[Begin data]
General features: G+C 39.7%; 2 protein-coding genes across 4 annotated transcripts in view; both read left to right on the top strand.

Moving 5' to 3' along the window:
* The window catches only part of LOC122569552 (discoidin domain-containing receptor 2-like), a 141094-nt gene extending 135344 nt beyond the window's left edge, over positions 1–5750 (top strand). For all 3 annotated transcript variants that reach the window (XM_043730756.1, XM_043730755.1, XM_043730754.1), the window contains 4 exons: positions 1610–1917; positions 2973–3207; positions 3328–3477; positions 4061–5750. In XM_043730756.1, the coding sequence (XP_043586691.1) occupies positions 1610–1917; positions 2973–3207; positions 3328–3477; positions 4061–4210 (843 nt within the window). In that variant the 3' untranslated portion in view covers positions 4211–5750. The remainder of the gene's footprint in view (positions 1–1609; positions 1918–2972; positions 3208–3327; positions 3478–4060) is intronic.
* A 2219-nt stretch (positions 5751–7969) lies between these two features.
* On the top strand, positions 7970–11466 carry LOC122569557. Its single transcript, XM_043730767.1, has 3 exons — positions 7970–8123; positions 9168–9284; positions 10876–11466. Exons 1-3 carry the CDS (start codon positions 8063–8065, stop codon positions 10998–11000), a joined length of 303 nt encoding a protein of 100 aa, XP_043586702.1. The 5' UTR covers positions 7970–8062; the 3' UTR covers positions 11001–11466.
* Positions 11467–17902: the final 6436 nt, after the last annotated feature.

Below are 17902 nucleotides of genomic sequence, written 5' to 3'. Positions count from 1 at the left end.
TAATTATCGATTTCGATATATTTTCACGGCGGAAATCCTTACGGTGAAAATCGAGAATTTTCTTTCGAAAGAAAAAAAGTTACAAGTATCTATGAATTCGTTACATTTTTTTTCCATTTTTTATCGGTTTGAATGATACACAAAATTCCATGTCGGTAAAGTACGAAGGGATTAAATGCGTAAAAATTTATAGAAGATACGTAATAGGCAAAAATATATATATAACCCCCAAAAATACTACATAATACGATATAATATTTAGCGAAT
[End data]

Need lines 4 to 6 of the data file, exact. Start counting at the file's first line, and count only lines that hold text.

* A 2219-nt stretch (positions 5751–7969) lies between these two features.
* On the top strand, positions 7970–11466 carry LOC122569557. Its single transcript, XM_043730767.1, has 3 exons — positions 7970–8123; positions 9168–9284; positions 10876–11466. Exons 1-3 carry the CDS (start codon positions 8063–8065, stop codon positions 10998–11000), a joined length of 303 nt encoding a protein of 100 aa, XP_043586702.1. The 5' UTR covers positions 7970–8062; the 3' UTR covers positions 11001–11466.
* Positions 11467–17902: the final 6436 nt, after the last annotated feature.